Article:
A lot of women, especially ambitious college students and women in the working world, have wide social networks and therefore have a lot of friends. While that is absolutely not a bad thing, it also may be worth asking, how many of those friendships are close ones? With our rapid-pace lifestyles, the pressure of social media comparison, and schedules bursting with commitments, it’s easy to miss forming or maintaining these kinds of sisterhoods. But healthy, supportive friendships with other women can be some of the most fruitful relationships in our lives, and they shouldn’t be overlooked.
In my own life, female friends have been some of my most important relationships. I’m lucky enough to have childhood friends who are now lifelong, adult friends – most of whom are girls. Growing up I felt like I had not only friends but sisters. They were fun to hang out with, of course, but they were also my confidants, support system during tough times, and biggest cheerleaders during the good ones. Growing up a girl comes with certain experiences that are easier to make it through when you have friends by your side who understand exactly what you’re going through (for example, puberty).
But life can get in the way of these kinds of friendships. There’s a lot of pressure on girls to look and act a certain way. It comes from society at large through media and advertising, but it also comes from our families and social circles. Sometimes this pressure pushes us to compete with other girls. Fighting for boys’ attention, class rank, a spot in the friend group or on the soccer team – it’s normal, I’ve experienced it too, but it damages relationships. And it happens in college and the workplace too. As we get older, it can be easy to start seeing our female friends, classmates, and coworkers as competition instead of sisters and allies. Becoming aware of these thought processes can be eye-opening, because oftentimes we don’t even know we think this way or notice how we treat other women in our social spheres.
Seeing other women as competition, in my experience, tends to happen when we’re not satisfied with ourselves. And the media – especially social media – that inundates us every waking moment definitely pushes women towards low self-esteem. When you’re constantly surrounded by women with perfect jobs, grades, faces, bodies, relationships, bank accounts…you may start to view yourself negatively. Personally, the times I’ve had lowest self-esteem (in high school) have been when my relationships with my girlfriends have suffered the most. It’s hard to lift another girl up when you can’t stop comparing yourself to her, and feeling envious of everything she has that you think you don’t.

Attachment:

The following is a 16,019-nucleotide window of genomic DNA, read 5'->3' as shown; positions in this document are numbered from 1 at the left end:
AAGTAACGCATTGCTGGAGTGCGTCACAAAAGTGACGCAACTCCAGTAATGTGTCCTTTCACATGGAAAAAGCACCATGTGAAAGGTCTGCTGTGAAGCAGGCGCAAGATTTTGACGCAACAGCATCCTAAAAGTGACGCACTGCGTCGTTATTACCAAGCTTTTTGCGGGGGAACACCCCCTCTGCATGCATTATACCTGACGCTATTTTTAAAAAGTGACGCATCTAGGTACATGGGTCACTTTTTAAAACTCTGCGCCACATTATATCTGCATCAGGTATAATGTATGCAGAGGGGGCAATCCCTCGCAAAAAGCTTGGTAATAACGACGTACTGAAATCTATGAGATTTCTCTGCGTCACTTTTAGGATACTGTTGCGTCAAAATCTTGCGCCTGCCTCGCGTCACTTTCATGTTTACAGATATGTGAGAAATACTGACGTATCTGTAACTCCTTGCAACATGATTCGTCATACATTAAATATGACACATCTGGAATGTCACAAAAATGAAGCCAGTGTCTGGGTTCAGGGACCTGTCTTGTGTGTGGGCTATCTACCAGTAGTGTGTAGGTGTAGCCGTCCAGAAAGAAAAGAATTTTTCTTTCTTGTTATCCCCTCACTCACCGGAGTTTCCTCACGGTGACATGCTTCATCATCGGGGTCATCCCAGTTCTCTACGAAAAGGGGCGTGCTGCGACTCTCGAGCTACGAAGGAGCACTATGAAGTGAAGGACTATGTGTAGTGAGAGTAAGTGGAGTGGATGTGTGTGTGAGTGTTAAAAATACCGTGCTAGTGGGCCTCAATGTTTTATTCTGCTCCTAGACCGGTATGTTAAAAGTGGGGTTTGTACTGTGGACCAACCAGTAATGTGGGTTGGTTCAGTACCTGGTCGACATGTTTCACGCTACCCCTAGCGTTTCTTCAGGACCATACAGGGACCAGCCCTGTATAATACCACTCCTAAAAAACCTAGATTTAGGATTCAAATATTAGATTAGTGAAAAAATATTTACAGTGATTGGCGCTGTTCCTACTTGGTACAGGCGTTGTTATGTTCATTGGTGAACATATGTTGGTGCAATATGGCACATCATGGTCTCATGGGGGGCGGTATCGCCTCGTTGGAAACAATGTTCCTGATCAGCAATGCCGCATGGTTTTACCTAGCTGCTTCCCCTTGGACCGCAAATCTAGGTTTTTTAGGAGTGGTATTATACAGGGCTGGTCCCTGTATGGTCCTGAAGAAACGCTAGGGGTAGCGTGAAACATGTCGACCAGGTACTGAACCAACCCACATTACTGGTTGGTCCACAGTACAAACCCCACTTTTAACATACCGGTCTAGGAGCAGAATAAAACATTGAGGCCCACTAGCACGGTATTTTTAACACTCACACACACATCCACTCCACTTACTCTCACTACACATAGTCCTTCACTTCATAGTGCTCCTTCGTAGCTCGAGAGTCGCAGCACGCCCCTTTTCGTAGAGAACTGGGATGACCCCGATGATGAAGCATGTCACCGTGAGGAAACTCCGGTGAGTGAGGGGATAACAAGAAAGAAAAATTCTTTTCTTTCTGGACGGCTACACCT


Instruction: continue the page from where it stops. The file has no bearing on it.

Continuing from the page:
But as I grew up I grew out of that mindset (not completely, but nobody’s perfect!). When you stop comparing yourself to the other women in your life, it’s a lot easier to appreciate them. And whether it’s my childhood friends who know me inside-out, my college friends, or even just my female classmates, I really value these relationships.
As a woman in STEM, it’s also especially important for me to connect with other girls instead of compete with them. The farther along I’ve gotten in my degree, and probably the higher up I eventually make it in my career, the less women there are. Considering the other girls in my classes or the other women in my workplace, allies and friends turn us into a team, who can tackle the issues women in STEM fields face every day together. I don’t know about you, but that sounds a lot better to me than treating her like competition.
In the end, I think it’s important to emphasize female friendship because of the number of obstacles it seems are waiting to tear said friendships apart. Friendships with people of all genders are important, of course, and I think having a wide range of different friends is beneficial too. But in my life at least, having close, drama-free, supportive relationships with other women has been one of my greatest blessings. Those relationships haven’t always been perfect, but they don’t have to be. It can be pretty difficult being a woman sometimes, especially one in stressful, high-performing fields where women are outnumbered. Having female support makes a difference. Plus, there are so many really cool women out there who are doing amazing things. I’d personally like to get to know them!